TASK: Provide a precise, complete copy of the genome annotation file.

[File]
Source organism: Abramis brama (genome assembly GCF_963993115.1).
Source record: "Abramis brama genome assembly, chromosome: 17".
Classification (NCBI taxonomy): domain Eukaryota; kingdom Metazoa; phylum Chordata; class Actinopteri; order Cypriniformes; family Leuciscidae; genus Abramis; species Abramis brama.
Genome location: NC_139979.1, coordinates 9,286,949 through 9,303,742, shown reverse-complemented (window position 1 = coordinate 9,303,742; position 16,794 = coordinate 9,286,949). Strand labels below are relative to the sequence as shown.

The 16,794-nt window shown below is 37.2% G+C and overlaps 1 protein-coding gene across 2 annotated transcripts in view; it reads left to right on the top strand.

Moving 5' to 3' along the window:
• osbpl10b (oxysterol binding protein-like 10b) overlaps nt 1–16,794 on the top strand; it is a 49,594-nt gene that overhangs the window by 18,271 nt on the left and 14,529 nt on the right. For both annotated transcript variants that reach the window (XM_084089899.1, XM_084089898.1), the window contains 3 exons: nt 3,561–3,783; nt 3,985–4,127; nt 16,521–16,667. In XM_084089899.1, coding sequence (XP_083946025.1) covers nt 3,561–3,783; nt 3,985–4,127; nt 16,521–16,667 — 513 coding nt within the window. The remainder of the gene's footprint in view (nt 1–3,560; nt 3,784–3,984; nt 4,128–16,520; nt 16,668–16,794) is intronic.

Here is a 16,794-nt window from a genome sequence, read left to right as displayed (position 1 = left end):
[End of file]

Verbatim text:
Source organism: Abramis brama (genome assembly GCF_963993115.1).
Source record: "Abramis brama genome assembly, chromosome: 17".
Classification (NCBI taxonomy): domain Eukaryota; kingdom Metazoa; phylum Chordata; class Actinopteri; order Cypriniformes; family Leuciscidae; genus Abramis; species Abramis brama.
Genome location: NC_139979.1, coordinates 9,286,949 through 9,303,742, shown reverse-complemented (window position 1 = coordinate 9,303,742; position 16,794 = coordinate 9,286,949). Strand labels below are relative to the sequence as shown.

The 16,794-nt window shown below is 37.2% G+C and overlaps 1 protein-coding gene across 2 annotated transcripts in view; it reads left to right on the top strand.

Moving 5' to 3' along the window:
• osbpl10b (oxysterol binding protein-like 10b) overlaps nt 1–16,794 on the top strand; it is a 49,594-nt gene that overhangs the window by 18,271 nt on the left and 14,529 nt on the right. For both annotated transcript variants that reach the window (XM_084089899.1, XM_084089898.1), the window contains 3 exons: nt 3,561–3,783; nt 3,985–4,127; nt 16,521–16,667. In XM_084089899.1, coding sequence (XP_083946025.1) covers nt 3,561–3,783; nt 3,985–4,127; nt 16,521–16,667 — 513 coding nt within the window. The remainder of the gene's footprint in view (nt 1–3,560; nt 3,784–3,984; nt 4,128–16,520; nt 16,668–16,794) is intronic.

Here is a 16,794-nt window from a genome sequence, read left to right as displayed (position 1 = left end):